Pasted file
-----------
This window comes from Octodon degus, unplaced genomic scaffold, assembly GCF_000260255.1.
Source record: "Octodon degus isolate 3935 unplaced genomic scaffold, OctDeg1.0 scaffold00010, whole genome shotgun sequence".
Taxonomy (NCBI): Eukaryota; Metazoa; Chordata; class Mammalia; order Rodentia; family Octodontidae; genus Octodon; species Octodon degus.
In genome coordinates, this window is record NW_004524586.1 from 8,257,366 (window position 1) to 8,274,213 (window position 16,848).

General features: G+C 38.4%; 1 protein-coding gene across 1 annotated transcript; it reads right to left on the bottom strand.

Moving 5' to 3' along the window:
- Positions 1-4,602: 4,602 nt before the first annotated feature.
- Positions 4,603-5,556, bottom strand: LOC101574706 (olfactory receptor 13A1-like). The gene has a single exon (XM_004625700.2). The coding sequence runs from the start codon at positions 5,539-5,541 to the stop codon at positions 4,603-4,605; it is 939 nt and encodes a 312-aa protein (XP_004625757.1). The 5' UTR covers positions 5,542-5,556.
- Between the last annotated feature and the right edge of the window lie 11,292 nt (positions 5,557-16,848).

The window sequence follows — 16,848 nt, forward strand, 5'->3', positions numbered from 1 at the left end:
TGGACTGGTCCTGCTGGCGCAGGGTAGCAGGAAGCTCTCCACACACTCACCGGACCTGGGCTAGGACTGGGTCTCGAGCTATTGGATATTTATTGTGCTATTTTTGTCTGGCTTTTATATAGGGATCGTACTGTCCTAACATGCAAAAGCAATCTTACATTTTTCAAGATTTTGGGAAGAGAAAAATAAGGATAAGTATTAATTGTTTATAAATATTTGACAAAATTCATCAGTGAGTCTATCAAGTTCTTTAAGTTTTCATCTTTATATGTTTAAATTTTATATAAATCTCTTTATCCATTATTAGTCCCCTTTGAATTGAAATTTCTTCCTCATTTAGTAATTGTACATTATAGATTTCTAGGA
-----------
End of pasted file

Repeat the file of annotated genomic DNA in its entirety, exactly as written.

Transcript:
This window comes from Octodon degus, unplaced genomic scaffold, assembly GCF_000260255.1.
Source record: "Octodon degus isolate 3935 unplaced genomic scaffold, OctDeg1.0 scaffold00010, whole genome shotgun sequence".
Taxonomy (NCBI): Eukaryota; Metazoa; Chordata; class Mammalia; order Rodentia; family Octodontidae; genus Octodon; species Octodon degus.
In genome coordinates, this window is record NW_004524586.1 from 8,257,366 (window position 1) to 8,274,213 (window position 16,848).

General features: G+C 38.4%; 1 protein-coding gene across 1 annotated transcript; it reads right to left on the bottom strand.

Moving 5' to 3' along the window:
- Positions 1-4,602: 4,602 nt before the first annotated feature.
- Positions 4,603-5,556, bottom strand: LOC101574706 (olfactory receptor 13A1-like). The gene has a single exon (XM_004625700.2). The coding sequence runs from the start codon at positions 5,539-5,541 to the stop codon at positions 4,603-4,605; it is 939 nt and encodes a 312-aa protein (XP_004625757.1). The 5' UTR covers positions 5,542-5,556.
- Between the last annotated feature and the right edge of the window lie 11,292 nt (positions 5,557-16,848).

The window sequence follows — 16,848 nt, forward strand, 5'->3', positions numbered from 1 at the left end:
TGGACTGGTCCTGCTGGCGCAGGGTAGCAGGAAGCTCTCCACACACTCACCGGACCTGGGCTAGGACTGGGTCTCGAGCTATTGGATATTTATTGTGCTATTTTTGTCTGGCTTTTATATAGGGATCGTACTGTCCTAACATGCAAAAGCAATCTTACATTTTTCAAGATTTTGGGAAGAGAAAAATAAGGATAAGTATTAATTGTTTATAAATATTTGACAAAATTCATCAGTGAGTCTATCAAGTTCTTTAAGTTTTCATCTTTATATGTTTAAATTTTATATAAATCTCTTTATCCATTATTAGTCCCCTTTGAATTGAAATTTCTTCCTCATTTAGTAATTGTACATTATAGATTTCTAGGA